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It so happened that Florence and John made this whole journey alone—that is, with no one to accompany them as protectors or companions. They had servants with them, it is true, as will be more fully explained in the sequel, but that was all.

Mr. Morelle, Florence's father, who was an East India merchant, had come from the East Indies to meet his family in Europe, and had been with them, and had travelled with them some part of the time while they had been there, though in many cases he had been engaged in business in London and in Paris, and his family had consequently travelled a good deal by themselves. Mrs. Morelle was very much accustomed to travel with the children by herself, and was perfectly competent to take care of the party on all occasions. Indeed, she had very often devolved the duty of directing the movements and operations of the party upon the children themselves, so that Grimkie, and even Florence, had become quite accustomed to the management of affairs, and Florence used to say sometimes that if she believed if there was any occasion for it, she should not be afraid to travel alone, or at least with only John for a companion, from one end of Europe to the other. The occasion occurred sooner than she anticipated.

Mr. Morelle was not intending to accompany his family on their return to America, but was to go back to India for a short time, and then to proceed to America by way of the Pacific Ocean and California. He travelled with his family through Switzerland and Italy to Naples, and then returned with them to Rome; for Naples, as you will see by looking upon any map of Italy, is much farther to the southward than Rome. Here he was to leave them in in order to embark on board a steamer at Civita Vecchia, which is the port of Rome, for Alexandria. From Alexandria he was to cross the Isthmus of Suez, by railroad, to the head of the Red Sea, thence by another steamer down the Red Sea to the Indian Ocean, and so on to Calcutta.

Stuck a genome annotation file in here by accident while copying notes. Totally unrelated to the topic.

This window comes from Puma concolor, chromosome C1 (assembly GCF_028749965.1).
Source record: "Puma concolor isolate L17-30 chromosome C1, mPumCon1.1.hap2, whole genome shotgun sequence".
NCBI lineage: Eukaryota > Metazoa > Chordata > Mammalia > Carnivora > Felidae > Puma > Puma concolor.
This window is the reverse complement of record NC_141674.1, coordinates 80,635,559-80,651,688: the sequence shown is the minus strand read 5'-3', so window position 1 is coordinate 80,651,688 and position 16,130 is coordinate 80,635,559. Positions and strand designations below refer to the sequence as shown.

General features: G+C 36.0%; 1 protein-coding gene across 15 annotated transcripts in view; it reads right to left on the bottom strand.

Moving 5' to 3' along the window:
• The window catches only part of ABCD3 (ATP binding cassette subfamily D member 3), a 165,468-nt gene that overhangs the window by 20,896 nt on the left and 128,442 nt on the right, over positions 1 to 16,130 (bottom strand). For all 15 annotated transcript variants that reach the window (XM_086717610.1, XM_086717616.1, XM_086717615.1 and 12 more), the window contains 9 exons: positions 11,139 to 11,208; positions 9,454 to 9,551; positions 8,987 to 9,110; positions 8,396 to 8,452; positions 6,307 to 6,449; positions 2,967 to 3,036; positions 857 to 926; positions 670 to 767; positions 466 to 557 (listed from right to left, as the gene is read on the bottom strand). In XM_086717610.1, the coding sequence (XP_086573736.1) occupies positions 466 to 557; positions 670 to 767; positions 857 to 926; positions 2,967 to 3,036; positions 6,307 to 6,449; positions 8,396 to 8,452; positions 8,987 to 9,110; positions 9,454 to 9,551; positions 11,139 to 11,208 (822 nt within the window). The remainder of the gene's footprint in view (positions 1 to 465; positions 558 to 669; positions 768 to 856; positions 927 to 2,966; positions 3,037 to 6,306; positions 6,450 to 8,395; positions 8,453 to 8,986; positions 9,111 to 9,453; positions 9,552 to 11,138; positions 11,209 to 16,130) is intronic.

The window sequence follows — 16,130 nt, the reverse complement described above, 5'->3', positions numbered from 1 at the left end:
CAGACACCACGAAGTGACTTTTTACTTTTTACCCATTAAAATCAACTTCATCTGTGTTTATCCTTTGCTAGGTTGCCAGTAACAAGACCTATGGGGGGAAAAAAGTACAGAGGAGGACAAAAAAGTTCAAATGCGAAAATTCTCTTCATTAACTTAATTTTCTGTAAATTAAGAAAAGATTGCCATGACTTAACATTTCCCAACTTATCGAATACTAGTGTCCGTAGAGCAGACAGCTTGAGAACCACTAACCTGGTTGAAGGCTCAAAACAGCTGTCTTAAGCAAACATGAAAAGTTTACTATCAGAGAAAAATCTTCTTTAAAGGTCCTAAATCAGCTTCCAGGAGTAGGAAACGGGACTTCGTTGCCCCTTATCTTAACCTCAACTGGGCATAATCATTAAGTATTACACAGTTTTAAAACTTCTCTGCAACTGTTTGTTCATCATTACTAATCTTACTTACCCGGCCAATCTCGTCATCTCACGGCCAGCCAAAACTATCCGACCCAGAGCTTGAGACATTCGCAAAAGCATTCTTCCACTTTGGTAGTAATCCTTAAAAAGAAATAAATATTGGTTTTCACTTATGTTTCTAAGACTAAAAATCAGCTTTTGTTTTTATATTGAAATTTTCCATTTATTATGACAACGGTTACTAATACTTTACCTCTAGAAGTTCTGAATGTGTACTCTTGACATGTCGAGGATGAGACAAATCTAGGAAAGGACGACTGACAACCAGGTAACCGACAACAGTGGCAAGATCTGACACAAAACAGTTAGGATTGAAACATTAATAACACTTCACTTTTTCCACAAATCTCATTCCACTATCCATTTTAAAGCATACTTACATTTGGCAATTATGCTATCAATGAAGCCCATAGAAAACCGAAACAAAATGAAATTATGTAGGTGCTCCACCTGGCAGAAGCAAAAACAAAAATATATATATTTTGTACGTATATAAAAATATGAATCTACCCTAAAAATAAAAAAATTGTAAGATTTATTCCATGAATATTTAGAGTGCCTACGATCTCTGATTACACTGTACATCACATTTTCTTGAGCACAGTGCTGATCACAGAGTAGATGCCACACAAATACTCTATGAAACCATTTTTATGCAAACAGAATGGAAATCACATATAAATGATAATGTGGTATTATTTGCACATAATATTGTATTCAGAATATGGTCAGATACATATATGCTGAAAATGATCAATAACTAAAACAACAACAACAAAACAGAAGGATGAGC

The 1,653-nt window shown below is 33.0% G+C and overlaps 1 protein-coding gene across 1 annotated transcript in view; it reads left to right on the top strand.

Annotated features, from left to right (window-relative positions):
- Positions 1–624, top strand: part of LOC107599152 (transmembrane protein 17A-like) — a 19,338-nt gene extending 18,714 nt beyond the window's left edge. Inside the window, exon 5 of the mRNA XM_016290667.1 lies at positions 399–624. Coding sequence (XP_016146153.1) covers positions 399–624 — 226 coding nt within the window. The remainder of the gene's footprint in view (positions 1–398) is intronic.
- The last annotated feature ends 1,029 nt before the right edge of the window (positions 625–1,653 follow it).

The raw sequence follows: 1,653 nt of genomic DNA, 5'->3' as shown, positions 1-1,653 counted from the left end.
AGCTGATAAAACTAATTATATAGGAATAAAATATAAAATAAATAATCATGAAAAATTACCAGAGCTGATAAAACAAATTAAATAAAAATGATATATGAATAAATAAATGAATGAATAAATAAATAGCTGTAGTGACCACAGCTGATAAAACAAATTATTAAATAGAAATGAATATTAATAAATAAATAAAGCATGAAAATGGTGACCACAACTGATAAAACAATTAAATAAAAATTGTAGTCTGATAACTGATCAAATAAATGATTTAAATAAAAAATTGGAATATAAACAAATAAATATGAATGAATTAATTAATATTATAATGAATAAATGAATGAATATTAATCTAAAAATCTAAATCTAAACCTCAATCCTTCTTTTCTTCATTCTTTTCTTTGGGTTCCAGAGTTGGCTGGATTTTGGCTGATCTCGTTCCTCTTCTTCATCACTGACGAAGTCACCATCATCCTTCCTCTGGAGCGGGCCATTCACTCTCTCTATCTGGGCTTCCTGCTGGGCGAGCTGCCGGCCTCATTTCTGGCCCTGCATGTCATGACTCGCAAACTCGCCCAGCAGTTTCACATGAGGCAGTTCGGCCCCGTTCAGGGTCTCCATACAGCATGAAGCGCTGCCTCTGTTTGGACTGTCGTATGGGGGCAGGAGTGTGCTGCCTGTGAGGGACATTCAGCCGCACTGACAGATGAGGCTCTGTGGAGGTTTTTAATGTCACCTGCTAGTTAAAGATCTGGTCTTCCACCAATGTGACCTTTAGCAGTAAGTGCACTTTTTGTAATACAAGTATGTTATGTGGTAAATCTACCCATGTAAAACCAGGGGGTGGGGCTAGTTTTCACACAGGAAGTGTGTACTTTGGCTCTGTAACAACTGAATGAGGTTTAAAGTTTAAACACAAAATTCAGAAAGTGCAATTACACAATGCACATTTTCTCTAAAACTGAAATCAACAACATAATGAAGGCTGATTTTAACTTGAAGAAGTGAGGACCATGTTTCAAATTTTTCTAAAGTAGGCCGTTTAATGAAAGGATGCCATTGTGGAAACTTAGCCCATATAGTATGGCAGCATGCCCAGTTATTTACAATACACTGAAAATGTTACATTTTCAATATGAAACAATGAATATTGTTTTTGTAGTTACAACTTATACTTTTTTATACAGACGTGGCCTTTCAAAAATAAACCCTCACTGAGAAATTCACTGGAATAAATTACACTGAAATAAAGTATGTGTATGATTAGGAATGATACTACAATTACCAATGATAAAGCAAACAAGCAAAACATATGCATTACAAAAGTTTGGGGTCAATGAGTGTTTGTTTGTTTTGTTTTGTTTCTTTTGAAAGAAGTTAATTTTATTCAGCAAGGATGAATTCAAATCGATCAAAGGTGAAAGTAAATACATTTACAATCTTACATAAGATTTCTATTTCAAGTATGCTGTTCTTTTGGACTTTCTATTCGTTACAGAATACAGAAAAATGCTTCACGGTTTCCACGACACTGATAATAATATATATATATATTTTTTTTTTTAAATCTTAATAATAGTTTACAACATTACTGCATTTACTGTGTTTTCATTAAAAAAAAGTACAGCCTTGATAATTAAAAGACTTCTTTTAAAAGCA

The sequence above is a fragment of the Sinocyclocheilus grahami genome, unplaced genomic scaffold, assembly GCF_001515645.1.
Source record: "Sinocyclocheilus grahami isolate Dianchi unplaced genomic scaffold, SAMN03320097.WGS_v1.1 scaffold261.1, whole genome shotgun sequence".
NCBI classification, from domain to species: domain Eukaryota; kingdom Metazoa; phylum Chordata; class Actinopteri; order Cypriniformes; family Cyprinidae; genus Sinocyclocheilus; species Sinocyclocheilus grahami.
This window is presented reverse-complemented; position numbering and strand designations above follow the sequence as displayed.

This is what is called the overland route to India, which is much shorter and more expeditious than to go all the way by sea, around the Cape of Good Hope.

A few days before Mr. Morelle was to set out for Civita Vecchia to meet the steamer there, while he was employed in packing and arranging his trunks, at the hotel in Rome, he thought how pleasant it would be if his wife were going with him.

* Pronounced Tchivitta Vekkia.

"Ah, Jennie," said he-her name was Jane, but he generally called her Jennie; “Ah, Jennie, how nice it would be if you were only going with me. And besides being so pleasant for me, there would be a great deal of novelty for you in such a trip. You could see the Nile, and the desert, and the Arabs, and the camels."

"I should like to see all those things very much," said Mrs. Morelle.

"Then we should have a pleasant sail down the Red Sea and across the Indian Ocean to Calcutta," added Mr. Morelle. "There would be a great deal to amuse you in Calcutta."